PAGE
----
Throughout the United States, it is common knowledge that teenangers and those in early adulthood are viewed to be negligent and inferior drivers in comparison to those who are older than them. Amy Best points out how young drivers receive far more, if not virtually all, of the media attention in the allocation of blame about car accidents (Best 660). While teenagers driving dangerously is a concern, recent studies have shown that teenagers in general are obtaining their licenses later and driving less than in previous times. Although this might seem positive due to the discussed dangers of teenagers driving it leads to a question of where this is rooting from. In the past a drivers liscense represented independence and freedom attained only at the cusp of adulthood, but now most are waiting to attain this “license” to independence (Copeland). In the past, this desire for independence was a driving force of America’s youth, but this is no longer the case. Today, due to new technological,economical, and societal reasons, teenagers are obtaining their licenses at older ages than generations before them had.
In today’s day and age with new technologies popping up everyday, Teenagers are distracted by technology. In every form of their lives, technology is there. The Pew Internet Report relays its findings of teens and technology. With the overwhelming majority of teens, 95% of them use the internet and a whooping 78% have cell phones. When asked how often they utilize various means to communicate or socialize with people in their lives, 77% of seventeen year olds relayed that they used texting everyday to maintain connections with people in their lives. In comparison to that, only 34% of this age bracket shared that they spent time with others in person everyday to maintain connections (Lenhart, et al). With so many more teenagers maintaining connections via technology the necessary and desire to see people in person decreases. Melissa Nilles, a college student discusses how she “spends far too much time on Facebook trying to catch up with her 1000+ “friends,” most of whom she rarely sees” (Nilles). As teenagers shift to communicating and associating with friends over the phone and internet and away from in person meetings, the need to travel to maintain friendships subsides.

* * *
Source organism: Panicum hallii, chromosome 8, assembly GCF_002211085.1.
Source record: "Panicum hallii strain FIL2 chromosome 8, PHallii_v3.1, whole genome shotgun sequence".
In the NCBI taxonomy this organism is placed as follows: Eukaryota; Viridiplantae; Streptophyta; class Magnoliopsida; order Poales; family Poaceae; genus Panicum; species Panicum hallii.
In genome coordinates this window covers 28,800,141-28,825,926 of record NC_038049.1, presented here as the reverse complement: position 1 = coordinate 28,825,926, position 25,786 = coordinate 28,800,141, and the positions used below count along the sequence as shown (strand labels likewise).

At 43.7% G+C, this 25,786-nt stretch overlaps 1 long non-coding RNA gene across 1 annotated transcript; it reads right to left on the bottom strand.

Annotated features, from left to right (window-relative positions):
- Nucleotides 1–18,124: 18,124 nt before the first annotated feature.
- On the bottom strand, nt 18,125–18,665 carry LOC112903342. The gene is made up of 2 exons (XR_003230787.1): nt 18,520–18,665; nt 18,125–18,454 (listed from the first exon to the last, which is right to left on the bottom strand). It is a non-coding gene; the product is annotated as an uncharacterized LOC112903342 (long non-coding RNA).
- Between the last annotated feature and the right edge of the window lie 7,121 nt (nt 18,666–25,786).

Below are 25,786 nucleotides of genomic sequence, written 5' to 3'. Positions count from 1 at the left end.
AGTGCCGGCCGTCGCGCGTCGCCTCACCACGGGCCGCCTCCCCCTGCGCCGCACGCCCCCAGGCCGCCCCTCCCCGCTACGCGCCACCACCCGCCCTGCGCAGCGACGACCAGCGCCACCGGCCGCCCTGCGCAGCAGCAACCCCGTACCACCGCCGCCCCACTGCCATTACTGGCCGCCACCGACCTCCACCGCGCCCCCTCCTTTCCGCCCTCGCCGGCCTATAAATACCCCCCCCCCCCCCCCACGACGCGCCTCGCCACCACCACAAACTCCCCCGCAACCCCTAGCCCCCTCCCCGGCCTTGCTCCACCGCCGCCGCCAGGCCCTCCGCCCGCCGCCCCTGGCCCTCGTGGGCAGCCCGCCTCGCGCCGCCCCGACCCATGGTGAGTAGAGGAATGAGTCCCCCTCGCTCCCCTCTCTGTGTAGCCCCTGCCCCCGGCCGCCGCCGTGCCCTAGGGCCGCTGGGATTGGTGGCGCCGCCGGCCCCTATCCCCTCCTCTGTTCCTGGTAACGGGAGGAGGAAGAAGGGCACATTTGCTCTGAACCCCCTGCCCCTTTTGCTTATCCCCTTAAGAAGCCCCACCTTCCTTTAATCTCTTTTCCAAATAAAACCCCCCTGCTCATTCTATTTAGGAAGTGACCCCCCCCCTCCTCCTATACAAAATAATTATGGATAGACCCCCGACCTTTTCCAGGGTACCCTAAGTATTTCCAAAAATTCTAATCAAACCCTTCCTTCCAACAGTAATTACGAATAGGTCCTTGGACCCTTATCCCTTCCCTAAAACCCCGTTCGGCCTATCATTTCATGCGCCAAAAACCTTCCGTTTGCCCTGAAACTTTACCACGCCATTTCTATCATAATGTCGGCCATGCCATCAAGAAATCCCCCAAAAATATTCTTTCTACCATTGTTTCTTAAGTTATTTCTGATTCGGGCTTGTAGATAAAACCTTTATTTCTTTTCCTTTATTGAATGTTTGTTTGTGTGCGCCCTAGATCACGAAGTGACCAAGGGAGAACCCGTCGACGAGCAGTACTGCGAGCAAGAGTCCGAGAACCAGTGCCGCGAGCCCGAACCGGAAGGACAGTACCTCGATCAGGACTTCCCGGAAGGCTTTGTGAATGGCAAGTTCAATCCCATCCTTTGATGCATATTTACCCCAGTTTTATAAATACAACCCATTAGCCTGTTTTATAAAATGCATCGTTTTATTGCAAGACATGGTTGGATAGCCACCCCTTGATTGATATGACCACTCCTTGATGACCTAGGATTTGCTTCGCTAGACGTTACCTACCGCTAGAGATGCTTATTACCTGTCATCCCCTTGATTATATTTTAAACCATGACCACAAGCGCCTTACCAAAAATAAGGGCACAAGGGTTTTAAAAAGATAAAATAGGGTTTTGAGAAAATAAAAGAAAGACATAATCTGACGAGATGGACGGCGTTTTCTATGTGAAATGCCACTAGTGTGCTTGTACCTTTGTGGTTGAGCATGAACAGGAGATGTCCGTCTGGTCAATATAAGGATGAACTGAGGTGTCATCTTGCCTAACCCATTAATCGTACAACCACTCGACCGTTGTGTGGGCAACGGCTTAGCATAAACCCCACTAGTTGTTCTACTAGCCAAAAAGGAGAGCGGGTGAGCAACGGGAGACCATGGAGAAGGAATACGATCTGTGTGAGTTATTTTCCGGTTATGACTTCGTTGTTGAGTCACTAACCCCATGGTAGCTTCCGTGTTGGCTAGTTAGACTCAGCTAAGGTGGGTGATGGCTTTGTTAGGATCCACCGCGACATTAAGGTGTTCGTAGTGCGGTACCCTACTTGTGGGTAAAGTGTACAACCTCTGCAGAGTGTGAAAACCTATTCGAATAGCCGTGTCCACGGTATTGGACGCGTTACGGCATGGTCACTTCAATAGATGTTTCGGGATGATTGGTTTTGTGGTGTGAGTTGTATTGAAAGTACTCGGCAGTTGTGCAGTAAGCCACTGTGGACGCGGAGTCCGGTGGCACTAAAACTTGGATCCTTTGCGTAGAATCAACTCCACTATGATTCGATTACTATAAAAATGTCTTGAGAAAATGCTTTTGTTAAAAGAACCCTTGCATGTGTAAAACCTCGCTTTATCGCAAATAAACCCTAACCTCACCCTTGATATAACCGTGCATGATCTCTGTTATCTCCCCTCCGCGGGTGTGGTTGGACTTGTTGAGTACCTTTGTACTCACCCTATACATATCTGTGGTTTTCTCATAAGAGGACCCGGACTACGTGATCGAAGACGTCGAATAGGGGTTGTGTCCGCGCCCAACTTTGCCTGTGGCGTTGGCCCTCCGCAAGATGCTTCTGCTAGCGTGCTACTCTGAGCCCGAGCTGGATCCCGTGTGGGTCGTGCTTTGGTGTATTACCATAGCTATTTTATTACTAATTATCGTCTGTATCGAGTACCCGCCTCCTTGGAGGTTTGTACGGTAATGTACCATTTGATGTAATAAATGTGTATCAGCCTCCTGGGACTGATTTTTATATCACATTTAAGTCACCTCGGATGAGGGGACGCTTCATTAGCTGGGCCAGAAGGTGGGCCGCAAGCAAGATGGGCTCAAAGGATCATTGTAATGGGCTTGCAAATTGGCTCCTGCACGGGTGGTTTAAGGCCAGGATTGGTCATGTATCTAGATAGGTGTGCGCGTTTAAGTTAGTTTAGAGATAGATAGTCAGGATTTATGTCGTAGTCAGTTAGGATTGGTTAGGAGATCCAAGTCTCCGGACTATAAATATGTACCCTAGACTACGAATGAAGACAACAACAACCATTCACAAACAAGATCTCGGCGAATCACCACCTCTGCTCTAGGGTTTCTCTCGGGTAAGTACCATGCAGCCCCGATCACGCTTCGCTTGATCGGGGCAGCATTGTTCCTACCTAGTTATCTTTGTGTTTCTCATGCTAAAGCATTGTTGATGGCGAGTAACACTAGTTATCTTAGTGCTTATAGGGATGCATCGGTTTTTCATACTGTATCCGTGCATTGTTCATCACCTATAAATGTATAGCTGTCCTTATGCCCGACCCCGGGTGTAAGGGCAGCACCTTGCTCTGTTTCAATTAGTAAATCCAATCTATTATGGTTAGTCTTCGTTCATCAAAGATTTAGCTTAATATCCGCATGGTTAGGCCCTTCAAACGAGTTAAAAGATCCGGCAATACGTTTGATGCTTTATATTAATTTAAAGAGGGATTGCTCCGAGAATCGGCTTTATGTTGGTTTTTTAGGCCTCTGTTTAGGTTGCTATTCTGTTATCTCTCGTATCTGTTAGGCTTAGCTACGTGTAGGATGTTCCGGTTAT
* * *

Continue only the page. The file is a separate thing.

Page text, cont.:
As Michael Sivak said:
It is possible that the availability of virtual contact through electronic means reduces the need for actual contact among young people, Furthermore, some young people feel that driving interferes with texting and other electronic communication. Also of importance, is the fact that younger people are moving in increasing numbers to large cities with reasonable public transportation….. (Daniels 1)
When travel is necessary, programs such as Moovit, an app that provides real-time transit data makes public transportation easier to use and more reliable then it ever was (Copeland). When teenagers are very infrequently driving it might...